Central banks walk a tightrope amid need to curb inflation, boost the economy
The markets have been closely monitoring the development of inflation and the central banks’ response to it for months, an issue that raised its head once again this Monday with the announcement of Jerome Powell's re-election as chair of the US Federal Reserve. Powell has a more orthodox profile, and the market consensus is that he will soon decide on upcoming interest rate hikes. The other candidate being considered—Lael Brainard, who was ultimately named vice chair—is known for her more supportive stance towards monetary stimulus and could have delayed the rate increases.
The news caused bond yields to start the week higher, a movement that Ismael García Puente, manager and fund selector at MAPFRE Asset Management (MAPFRE Gestión Patrimonial in Spanish), simply sees as the dissipation of the reservations that investors had shown ahead of any surprises in the Fed chair's renewal. "The picture hasn't changed. We know the central banks are going to have to deal with a difficult situation, with inflation that will remain high for some time, but their main business is to support growth and recovery in the labor market,” he stated in an interview on the program “Ponte en Acción” on Negocios TV.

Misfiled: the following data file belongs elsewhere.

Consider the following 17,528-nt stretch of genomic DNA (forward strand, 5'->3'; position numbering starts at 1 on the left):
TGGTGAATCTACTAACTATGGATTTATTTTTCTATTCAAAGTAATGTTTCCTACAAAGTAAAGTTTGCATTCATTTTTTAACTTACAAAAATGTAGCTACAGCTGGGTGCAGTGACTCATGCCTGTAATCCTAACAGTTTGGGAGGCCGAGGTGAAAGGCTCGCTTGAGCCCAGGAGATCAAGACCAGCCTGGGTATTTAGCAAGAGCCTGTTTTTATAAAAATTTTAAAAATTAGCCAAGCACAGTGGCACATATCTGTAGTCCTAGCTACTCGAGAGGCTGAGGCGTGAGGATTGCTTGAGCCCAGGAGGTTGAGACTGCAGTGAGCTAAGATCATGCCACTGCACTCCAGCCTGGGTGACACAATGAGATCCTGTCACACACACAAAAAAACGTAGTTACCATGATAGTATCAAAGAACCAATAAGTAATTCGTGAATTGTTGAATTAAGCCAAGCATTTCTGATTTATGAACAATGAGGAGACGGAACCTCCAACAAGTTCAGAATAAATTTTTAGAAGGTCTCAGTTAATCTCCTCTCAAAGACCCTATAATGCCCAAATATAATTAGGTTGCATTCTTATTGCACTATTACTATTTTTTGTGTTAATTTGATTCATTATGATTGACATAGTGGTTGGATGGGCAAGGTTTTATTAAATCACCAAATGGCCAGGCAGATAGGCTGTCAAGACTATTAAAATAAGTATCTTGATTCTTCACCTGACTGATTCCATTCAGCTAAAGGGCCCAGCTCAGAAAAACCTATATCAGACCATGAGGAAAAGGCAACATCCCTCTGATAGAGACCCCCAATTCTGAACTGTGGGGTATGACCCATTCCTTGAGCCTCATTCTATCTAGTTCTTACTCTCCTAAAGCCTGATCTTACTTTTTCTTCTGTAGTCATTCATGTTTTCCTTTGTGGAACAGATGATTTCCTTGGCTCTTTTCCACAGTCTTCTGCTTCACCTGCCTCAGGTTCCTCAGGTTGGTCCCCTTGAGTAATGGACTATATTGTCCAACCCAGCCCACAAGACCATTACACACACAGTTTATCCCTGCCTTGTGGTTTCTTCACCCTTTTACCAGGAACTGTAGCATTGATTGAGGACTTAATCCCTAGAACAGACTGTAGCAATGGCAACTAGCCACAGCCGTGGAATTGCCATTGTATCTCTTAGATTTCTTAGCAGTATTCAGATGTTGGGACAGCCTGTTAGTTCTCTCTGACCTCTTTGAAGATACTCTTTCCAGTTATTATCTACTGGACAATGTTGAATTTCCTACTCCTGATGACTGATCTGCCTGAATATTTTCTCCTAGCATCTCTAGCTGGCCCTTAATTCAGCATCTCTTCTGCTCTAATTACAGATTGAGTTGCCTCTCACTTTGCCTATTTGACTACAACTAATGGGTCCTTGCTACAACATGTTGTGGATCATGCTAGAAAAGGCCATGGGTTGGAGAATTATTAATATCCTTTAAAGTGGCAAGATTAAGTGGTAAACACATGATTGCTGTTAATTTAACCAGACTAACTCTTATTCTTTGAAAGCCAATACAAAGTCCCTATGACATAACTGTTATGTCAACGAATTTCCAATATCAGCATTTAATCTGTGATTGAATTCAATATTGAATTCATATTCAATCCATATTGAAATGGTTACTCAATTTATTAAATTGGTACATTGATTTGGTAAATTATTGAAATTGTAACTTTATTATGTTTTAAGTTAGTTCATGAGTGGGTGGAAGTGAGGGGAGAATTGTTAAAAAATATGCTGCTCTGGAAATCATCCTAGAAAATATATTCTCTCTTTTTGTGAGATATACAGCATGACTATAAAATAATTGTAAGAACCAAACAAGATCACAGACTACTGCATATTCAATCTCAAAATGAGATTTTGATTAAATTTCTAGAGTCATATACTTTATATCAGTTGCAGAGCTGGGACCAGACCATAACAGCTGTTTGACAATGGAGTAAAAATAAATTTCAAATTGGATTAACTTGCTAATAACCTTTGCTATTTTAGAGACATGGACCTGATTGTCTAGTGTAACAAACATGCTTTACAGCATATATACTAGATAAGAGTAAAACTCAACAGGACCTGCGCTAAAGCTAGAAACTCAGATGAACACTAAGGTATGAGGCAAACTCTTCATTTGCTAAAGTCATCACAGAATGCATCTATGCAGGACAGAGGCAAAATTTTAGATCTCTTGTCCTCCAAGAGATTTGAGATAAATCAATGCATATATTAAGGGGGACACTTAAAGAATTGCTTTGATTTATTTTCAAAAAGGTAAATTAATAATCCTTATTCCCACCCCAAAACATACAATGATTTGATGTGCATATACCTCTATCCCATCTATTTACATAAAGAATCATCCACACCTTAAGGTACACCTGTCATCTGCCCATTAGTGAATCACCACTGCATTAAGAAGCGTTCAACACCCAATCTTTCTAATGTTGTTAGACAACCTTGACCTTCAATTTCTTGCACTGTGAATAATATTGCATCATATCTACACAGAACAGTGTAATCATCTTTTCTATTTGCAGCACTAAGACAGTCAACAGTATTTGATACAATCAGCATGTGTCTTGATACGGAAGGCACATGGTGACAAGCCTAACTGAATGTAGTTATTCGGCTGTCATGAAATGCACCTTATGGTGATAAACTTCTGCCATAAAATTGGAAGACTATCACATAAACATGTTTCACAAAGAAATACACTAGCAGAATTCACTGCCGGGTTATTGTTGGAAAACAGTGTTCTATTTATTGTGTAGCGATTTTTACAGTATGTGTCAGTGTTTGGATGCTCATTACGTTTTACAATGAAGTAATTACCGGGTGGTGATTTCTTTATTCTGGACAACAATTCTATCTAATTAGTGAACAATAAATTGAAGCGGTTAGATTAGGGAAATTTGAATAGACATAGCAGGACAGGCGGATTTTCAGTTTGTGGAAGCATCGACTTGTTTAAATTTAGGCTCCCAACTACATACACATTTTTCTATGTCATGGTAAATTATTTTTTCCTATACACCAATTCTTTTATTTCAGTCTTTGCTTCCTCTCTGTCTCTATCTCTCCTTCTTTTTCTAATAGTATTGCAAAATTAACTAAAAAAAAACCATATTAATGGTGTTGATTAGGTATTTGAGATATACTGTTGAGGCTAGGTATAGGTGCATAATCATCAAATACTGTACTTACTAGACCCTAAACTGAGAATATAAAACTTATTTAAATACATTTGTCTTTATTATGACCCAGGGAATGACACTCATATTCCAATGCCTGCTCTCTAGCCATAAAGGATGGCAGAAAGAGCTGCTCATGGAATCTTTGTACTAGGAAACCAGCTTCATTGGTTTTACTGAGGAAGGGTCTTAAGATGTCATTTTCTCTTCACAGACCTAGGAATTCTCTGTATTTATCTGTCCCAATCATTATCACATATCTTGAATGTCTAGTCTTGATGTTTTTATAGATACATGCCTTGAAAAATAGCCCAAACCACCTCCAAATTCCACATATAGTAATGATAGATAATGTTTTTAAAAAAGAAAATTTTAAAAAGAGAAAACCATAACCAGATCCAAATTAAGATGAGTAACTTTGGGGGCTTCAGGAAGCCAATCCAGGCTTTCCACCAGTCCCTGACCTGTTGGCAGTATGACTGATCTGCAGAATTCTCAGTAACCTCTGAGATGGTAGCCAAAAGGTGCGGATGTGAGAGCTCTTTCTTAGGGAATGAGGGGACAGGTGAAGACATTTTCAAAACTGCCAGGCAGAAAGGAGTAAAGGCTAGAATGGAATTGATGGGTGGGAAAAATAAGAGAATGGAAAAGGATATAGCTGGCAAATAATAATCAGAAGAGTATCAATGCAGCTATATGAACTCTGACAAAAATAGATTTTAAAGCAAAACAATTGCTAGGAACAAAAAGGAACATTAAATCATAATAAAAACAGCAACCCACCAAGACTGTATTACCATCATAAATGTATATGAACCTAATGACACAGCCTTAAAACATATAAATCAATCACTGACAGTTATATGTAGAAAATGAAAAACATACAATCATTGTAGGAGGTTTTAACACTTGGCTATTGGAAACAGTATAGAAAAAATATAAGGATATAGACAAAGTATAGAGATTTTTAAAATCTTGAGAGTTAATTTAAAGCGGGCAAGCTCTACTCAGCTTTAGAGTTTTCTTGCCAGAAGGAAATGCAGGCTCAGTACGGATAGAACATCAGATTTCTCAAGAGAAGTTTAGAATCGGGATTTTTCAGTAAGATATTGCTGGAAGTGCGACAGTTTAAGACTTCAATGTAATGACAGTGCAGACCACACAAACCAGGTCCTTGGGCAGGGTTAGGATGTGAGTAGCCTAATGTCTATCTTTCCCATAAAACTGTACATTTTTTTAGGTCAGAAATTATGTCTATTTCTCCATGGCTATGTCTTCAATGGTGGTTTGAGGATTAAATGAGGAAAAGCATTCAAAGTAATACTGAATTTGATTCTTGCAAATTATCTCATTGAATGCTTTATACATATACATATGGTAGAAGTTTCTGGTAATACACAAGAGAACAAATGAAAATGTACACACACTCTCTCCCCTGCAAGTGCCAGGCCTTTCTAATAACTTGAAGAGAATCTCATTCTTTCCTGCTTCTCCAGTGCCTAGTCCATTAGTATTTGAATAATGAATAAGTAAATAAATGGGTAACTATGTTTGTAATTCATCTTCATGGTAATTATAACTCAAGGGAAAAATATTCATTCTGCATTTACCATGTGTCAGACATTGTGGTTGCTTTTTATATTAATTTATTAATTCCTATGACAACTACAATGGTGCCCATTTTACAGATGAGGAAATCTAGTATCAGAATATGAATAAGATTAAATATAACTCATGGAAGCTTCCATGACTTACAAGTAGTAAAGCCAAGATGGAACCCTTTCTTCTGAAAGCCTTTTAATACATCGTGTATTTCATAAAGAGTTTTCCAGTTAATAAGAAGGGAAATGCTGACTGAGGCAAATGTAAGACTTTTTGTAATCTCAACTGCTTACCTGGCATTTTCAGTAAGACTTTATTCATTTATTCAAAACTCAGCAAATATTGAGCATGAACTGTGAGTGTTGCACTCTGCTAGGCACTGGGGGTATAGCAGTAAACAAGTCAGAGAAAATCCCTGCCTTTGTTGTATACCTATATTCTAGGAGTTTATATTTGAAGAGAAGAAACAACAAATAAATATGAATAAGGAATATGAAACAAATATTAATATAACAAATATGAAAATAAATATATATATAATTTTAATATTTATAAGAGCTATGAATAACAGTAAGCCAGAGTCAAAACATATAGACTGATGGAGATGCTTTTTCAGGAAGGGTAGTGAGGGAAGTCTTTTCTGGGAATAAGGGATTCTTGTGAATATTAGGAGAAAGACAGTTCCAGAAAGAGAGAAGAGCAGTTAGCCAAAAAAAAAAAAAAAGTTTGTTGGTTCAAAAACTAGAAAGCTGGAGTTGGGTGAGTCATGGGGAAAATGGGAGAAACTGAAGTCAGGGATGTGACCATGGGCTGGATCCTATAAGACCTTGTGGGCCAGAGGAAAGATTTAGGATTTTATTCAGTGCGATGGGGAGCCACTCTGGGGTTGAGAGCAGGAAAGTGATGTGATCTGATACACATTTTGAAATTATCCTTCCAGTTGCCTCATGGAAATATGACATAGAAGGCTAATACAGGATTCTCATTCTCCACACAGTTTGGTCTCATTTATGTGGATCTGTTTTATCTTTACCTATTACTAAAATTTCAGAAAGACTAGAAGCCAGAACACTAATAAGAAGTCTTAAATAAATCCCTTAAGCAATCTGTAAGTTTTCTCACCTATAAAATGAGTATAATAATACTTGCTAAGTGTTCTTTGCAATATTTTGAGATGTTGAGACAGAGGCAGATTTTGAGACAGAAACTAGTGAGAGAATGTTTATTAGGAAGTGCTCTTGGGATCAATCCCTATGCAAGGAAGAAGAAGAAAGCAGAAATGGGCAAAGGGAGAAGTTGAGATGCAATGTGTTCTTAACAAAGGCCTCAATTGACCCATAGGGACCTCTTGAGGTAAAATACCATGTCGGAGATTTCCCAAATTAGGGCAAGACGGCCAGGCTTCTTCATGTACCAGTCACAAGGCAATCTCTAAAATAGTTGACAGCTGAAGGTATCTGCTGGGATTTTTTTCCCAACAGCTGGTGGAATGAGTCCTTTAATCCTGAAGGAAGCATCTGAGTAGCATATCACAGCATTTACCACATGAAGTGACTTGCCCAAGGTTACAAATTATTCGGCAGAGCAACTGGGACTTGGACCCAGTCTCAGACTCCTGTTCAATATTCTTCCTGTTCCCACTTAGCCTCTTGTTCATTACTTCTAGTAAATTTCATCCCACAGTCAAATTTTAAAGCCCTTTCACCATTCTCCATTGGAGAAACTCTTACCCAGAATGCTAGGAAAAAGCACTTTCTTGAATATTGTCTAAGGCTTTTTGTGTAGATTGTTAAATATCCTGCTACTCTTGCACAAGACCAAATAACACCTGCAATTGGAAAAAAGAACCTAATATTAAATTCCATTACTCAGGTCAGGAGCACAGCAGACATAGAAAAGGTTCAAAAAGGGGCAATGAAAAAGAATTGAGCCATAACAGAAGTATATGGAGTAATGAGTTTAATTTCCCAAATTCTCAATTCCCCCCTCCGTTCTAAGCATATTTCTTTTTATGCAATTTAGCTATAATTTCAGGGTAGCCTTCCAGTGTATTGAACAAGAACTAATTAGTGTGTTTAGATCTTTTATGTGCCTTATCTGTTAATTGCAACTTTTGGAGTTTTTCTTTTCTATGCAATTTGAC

"They seem to be walking a tightrope, with the additional problem of the dependence they have created on their decisions in the financial markets," the expert explains. He also pointed out that this dependence will add difficulty ahead of upcoming measures that the central banks will have to announce and the assessment they will have to make of their messages’ impact.
Transferring this situation to the investment field, García Puente acknowledges that one of MAPFRE Asset Management's biggest concerns is the highly polarized response of different stocks to any news, which "makes positioning quite a challenge, at least for the short term.” For example, the Federal Reserve chair’s reappointment boosted banks like Goldman Sachs and JP Morgan by 3-4% while leaving all the Nasdaq companies in the red by around 4%.
Francisco Rodríguez Asil, director of Lonvia Capital, also spoke on Negocios TV and believes that the normalization of interest rates is where "economies should healthily move.” He encourages a "positive reading" of this trend as a sign that recovery is being consolidated. The manager expects the rise in inflation to be temporary due to “strong deflationary pressures for the next few decades.” However, for protection against the current uncertainty, he recommends investing in quality companies that are capable of transferring inflation to their margins.